Tips to Have an Accessible Halloween
Halloween is one of the more exciting times of the year. A great excuse for people of all ages to immerse themselves in the spooky, the odd, and to bring out the inner child in all of us. It’s also a great time for families to get together, and if you’re thinking about hosting a party for friends and relatives this October, you’ll also want to make sure that everyone has a good time!
Not all Halloween activities are completely accessible or suitable for elderly or disabled relatives, but with a little thought and planning, as well as this guide on how to make an accessible Halloween for people of all ages, you‘ll be sure to put on a memorable party. With that in mind, here are our tips for hosting an accessible Halloween party.
Plan In Advance
While just getting a gathering of people together last minute can make for a fun evening, planning in advance ensures there are fewer issues on the night, and there can be lots of fun in the preparations leading up to it!
Your elderly relatives may want to sit the night of Halloween itself out, but you can turn the creation of the decorations and other elements into a group activity that everyone can enjoy.
And if your elderly relatives are living in assisted living accommodation or unable to come to you for health reasons, you can go to them and help spruce up their residence in spooky style! Just remember when you’re planning your decorations, no matter where they are, that they aren’t causing an obstruction or creating a tripping hazard.
Make The Costume Comfortable
Of course a big part of the fun of Halloween is dressing up, and it doesn’t just have to be for the young, anyone can join in on the fun! However, it’s important to keep in mind that you’ll need to plan something that will be comfortable for any elderly relatives.
The first thing you need to consider is what to do if they use an assistive device, such as a wheelchair or cane. The key will be either incorporating it into the costume itself with some creativity, or planning a costume that still allows for the easy use of their assistive device. And if you’re planning a party with immunocompromised or those at risk, keep in mind that a themed face mask can really add something to a costume!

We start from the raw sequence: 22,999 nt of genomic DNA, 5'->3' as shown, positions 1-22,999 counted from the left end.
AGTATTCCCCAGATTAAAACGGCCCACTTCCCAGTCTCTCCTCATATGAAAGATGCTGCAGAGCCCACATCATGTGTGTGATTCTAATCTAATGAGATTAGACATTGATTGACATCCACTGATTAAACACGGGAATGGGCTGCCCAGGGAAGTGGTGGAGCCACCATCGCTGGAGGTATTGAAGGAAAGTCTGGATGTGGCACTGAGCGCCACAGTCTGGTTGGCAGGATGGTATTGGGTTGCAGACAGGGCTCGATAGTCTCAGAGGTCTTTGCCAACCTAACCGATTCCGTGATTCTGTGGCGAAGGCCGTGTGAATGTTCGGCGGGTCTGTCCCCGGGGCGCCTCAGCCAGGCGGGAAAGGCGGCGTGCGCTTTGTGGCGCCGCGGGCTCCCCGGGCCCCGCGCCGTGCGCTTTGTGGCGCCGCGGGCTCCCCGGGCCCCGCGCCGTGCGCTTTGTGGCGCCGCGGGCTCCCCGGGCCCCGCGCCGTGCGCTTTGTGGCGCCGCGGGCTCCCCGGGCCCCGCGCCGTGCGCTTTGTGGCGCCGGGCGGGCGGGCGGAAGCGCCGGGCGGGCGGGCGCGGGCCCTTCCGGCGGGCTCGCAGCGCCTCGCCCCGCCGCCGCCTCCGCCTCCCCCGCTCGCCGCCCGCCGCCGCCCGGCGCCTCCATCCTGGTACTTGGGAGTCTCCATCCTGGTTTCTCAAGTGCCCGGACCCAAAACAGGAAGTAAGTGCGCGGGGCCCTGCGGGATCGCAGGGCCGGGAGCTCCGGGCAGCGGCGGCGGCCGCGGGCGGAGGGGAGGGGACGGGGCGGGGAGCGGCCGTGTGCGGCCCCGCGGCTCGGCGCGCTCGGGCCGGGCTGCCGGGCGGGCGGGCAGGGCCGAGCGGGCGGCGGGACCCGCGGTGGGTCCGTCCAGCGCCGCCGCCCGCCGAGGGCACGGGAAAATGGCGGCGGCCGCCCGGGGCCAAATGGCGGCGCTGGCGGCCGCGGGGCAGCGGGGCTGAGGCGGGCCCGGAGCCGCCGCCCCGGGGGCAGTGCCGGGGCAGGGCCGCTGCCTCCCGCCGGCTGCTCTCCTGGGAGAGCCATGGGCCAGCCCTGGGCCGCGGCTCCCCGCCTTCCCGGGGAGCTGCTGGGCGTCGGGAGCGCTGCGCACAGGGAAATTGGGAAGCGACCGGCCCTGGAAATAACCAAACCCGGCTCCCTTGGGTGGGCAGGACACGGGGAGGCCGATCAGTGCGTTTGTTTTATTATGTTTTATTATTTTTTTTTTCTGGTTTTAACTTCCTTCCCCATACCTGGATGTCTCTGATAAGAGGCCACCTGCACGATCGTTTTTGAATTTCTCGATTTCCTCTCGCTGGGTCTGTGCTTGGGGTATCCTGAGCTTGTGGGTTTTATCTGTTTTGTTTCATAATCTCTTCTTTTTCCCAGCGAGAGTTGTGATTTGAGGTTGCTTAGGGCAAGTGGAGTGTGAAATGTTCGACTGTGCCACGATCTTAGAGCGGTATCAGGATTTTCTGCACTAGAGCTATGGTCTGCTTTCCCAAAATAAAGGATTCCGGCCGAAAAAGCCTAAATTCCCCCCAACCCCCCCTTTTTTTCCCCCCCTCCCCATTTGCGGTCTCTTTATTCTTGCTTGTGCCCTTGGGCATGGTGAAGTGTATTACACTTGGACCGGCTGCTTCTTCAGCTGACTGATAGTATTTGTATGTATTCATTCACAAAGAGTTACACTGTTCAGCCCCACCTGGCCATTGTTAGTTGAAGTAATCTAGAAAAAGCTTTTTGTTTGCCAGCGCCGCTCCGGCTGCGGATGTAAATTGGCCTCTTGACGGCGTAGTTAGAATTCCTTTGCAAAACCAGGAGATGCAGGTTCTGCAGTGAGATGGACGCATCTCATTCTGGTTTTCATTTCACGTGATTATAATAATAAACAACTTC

Go Out As A Family
If you have younger children or relatives, Halloween will undoubtedly involve some time spent trick or treating. This is something that it can be a great idea to involve your elderly relatives in as well, especially if they’re looking for more ways to get active or get out of their home more often.
When you’re doing this, you will need to plan your route ahead. Ensuring that it’s accessible and easy to navigate, especially if your elderly relative uses an assistive device such as a wheelchair or cane. Some neighbourhoods are more accessible than others, with wider and smoother sidewalks, so make sure you know the route in advance.
Spooky Party Activities
While a bottomless bowl of candy is fun at the time, it’s not always a good idea. Luckily there are many healthier treats that anyone can enjoy.
One fun activity is painting pumpkins! Carving pumpkins requires dexterity and strength and could be difficult for some, but painting is easier and just as fun. You can offer pumpkins and gourds in a variety of shapes, sizes and colours along with acrylic paint, stencils, and visual inspiration from the internet or magazines. Feathers, sequins, buttons and other craft supplies are also fun to add. Encourage creativity, and have people vote on their favorites.
If you’re short on ideas, there are an abundance of unique decorations and festive party treats on sites like Pinterest that your family and friends are sure to enjoy
Know How You Want To Deal With Trick Or Treaters
When Trick Or Treaters come to your house, this may be a welcome chance to interact with children and hand out treats, but you should keep in mind this may not be true for all seniors.
This is especially true for those with dementia, or conditions that may mean they find it difficult to interact with small children or cope with loud noises. For those with certain forms of dementia, such as Alzheimer’s, a condition called sundowning can leave them especially confused or agitated just after dark — often the time when trick or treaters will be out in large numbers. If this is the case, it’s important to put out signs indicating you don’t want any trick or treaters, or leave a bowl of candy out for them to grab themselves. And ensure your elderly relatives aren’t alone throughout the evening.
Whether it’s Halloween festivities or simply leading an active and varied day to day life, helping people age without sacrificing their independence and happiness no matter what their needs is at the heart of everything we do at Island Mediquip. Get in touch with our team today to find out how our products can help you or the elderly people in your life do exactly just that!